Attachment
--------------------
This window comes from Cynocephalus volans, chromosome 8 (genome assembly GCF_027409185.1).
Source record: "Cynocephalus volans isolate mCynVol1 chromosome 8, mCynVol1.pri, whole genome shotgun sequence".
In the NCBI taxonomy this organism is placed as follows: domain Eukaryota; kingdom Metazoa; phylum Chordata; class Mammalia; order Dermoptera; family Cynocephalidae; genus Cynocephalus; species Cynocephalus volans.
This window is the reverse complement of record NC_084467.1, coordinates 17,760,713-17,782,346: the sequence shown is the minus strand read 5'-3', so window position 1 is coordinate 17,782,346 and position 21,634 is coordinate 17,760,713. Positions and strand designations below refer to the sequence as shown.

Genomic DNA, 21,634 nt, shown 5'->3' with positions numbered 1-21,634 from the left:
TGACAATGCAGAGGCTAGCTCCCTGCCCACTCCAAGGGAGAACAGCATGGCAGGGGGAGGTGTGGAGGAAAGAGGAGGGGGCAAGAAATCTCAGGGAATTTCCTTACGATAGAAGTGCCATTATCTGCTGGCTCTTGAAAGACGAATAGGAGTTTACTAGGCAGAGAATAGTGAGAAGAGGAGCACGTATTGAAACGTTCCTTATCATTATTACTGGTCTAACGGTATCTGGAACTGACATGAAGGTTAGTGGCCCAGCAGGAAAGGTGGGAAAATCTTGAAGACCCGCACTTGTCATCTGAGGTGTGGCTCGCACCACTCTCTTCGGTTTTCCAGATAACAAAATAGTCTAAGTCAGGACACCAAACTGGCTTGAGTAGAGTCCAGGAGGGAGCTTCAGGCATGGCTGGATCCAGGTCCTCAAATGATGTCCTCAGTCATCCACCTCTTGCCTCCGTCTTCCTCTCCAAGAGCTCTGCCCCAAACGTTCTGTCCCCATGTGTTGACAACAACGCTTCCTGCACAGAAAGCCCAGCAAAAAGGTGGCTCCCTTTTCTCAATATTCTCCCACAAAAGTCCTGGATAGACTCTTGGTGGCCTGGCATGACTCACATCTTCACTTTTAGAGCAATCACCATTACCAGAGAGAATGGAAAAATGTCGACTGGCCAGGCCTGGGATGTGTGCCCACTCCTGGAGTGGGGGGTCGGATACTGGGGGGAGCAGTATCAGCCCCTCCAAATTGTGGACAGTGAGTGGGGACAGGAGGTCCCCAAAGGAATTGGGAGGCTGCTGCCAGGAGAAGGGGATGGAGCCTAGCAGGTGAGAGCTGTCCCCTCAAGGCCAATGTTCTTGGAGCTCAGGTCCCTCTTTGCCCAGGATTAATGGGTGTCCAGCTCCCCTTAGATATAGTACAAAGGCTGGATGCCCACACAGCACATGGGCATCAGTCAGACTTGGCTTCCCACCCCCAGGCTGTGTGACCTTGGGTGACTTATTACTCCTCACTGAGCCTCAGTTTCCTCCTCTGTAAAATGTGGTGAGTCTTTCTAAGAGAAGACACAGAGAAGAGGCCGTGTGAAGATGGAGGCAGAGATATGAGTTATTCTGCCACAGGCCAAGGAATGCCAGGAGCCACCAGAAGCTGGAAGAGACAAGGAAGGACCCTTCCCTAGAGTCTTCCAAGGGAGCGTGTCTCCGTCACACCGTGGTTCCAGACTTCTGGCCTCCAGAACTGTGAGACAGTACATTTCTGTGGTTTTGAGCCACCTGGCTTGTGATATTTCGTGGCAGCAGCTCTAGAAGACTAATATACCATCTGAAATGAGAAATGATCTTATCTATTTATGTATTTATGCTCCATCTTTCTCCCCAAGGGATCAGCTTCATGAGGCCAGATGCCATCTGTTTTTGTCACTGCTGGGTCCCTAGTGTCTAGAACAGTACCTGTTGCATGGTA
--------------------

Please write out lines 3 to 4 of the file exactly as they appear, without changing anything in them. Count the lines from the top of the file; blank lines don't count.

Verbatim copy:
In the NCBI taxonomy this organism is placed as follows: domain Eukaryota; kingdom Metazoa; phylum Chordata; class Mammalia; order Dermoptera; family Cynocephalidae; genus Cynocephalus; species Cynocephalus volans.
This window is the reverse complement of record NC_084467.1, coordinates 17,760,713-17,782,346: the sequence shown is the minus strand read 5'-3', so window position 1 is coordinate 17,782,346 and position 21,634 is coordinate 17,760,713. Positions and strand designations below refer to the sequence as shown.